In short, the Apple iPhone 15 is not only more affordable than its predecessor but also boasts significantly improved specifications.
The device offers a more comfortable grip, featuring a new Dynamic Island screen with excellent color reproduction and much higher peak brightness compared to the older model. However, its 60Hz refresh rate may be considered outdated. The new 48-megapixel main camera captures sharp photos, providing the non-Pro iPhone with a decent zoom function, though not suitable for extreme zooming. The ultrawide camera is somewhat outdated, and a macro function is notably absent. The iPhone 15’s battery life is slightly better than its predecessor, making it the longest-lasting among smaller phones. Despite the shift to USB-C, charging remains relatively slow. The A16 chipset, while not brand new, is speedy, and users can expect long-term software updates.
- Fast hardware and software
- Clear display with excellent color reproduction
- Sharp main camera
- Long battery life
- Slow charging
- Screen still has a 60Hz refresh rate
- Underperforming ultrawide camera without macro
Over the past few years, those opting for a standard iPhone found themselves somewhat wanting.
Crafting a non-Pro iPhone is a delicate balancing act for Apple. On one hand, the device must incorporate enough innovations compared to its predecessor to stand as a solid choice on its own. On the other hand, it should not become so high-end that it poses a threat to the Pro series. After all, there must remain a compelling reason to invest over a thousand bucks in a phone.
Three years ago, when Apple last gave its iPhones a major overhaul, the added value of the Pro variant was limited. The iPhone 12 versus the iPhone 12 Pro had almost the same design, similar cameras minus a telephoto lens, and a nearly equally impressive display. In the subsequent years, the Pro series flagship models received increasingly sophisticated cameras, superior displays, and faster chips in their more luxurious design. Conversely, improvements for iPhones carrying only a numerical suffix came at a slower pace, almost entirely absent last year.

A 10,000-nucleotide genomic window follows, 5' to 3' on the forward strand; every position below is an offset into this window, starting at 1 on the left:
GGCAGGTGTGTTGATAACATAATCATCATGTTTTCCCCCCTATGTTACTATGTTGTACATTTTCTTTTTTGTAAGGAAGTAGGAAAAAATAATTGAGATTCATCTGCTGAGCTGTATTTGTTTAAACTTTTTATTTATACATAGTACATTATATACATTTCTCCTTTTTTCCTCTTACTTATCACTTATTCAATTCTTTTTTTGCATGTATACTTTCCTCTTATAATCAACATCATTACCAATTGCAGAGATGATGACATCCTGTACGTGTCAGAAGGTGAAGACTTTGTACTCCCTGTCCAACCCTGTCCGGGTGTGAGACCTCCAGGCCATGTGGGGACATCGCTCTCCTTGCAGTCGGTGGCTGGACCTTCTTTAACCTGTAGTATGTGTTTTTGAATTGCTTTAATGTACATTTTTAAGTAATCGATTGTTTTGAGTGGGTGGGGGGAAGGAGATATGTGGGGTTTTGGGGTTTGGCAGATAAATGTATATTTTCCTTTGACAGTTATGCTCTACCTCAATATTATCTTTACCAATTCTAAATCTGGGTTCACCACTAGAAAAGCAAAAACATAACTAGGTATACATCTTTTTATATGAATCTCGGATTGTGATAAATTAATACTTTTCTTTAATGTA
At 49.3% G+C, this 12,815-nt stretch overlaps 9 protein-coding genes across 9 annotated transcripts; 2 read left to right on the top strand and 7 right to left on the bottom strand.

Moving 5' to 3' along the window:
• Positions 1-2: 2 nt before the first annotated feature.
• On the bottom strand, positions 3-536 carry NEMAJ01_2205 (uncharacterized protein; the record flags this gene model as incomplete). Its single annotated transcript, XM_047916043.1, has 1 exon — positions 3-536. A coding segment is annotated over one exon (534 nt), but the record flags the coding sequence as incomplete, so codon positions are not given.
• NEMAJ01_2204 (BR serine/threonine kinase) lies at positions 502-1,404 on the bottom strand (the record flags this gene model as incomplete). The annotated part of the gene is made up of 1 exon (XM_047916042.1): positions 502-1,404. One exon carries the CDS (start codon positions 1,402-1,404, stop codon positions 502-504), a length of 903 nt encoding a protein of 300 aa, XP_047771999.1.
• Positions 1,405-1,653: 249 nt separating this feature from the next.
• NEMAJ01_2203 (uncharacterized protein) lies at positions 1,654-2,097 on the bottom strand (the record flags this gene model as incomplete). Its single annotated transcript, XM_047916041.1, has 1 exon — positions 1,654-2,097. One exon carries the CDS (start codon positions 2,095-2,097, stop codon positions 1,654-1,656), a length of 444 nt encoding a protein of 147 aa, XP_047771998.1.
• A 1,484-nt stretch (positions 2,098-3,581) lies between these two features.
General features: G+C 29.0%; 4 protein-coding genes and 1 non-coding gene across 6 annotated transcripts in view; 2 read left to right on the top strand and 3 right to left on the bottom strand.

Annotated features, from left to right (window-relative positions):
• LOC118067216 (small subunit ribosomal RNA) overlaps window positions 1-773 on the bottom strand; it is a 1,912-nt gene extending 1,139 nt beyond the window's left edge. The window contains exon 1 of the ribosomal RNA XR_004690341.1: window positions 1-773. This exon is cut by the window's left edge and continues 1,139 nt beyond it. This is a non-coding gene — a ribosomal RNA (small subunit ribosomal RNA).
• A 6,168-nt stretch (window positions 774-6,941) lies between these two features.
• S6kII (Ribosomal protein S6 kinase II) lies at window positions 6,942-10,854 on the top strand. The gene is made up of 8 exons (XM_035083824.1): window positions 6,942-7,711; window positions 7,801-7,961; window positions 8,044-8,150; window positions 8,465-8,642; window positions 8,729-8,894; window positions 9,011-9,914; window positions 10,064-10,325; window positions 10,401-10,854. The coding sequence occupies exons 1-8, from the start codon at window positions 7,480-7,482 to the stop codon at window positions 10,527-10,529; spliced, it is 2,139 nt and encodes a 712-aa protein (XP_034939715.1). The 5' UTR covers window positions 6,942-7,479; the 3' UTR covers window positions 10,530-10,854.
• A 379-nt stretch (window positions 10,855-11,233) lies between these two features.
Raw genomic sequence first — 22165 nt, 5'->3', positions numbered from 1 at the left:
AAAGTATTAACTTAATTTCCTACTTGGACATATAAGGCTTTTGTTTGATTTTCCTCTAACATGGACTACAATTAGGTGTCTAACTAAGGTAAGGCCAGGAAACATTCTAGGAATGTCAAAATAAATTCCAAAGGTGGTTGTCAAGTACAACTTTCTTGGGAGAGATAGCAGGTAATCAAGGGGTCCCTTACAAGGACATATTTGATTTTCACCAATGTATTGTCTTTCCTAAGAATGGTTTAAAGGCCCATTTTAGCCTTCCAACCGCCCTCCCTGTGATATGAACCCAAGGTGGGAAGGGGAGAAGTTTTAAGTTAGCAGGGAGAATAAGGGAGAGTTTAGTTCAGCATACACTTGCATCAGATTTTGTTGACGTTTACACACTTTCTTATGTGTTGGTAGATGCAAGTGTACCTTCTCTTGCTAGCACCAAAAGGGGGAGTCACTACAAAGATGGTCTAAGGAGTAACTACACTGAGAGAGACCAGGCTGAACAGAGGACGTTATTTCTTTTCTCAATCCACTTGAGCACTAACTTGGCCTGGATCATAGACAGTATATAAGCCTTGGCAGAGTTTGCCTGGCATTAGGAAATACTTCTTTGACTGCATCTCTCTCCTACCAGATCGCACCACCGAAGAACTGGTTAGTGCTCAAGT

Not only did the iPhone 14 fall behind other manufacturers’ smartphones in terms of screen brightness and camera quality, but opting for an iPhone 13 last year, which remained readily available and was also cheaper than the new model, seemed just as viable.
With the iPhone 15 series, Apple’s ‘mid-range’ contender takes a more significant leap forward—
considering a device that costs nearly 1000 euros can still be termed as such. The device features an updated screen with rounded corners, Dynamic Island, and higher peak brightness introduced last year on the iPhone 14 Pro. It also includes a 48-megapixel camera, allowing for a 2x zoom without a significant drop in image quality. While the iPhone 15 lacks a dedicated telephoto lens like most high-end models, the addition of the 48-megapixel camera is indeed a welcome enhancement. Lastly, the USB-C port can serve as a reason to upgrade, aligning with the push towards a world where a single cable can charge all your devices, thanks to the European Commission’s influence.
In addition to the iPhone 15, Apple is also releasing an iPhone 15 Plus…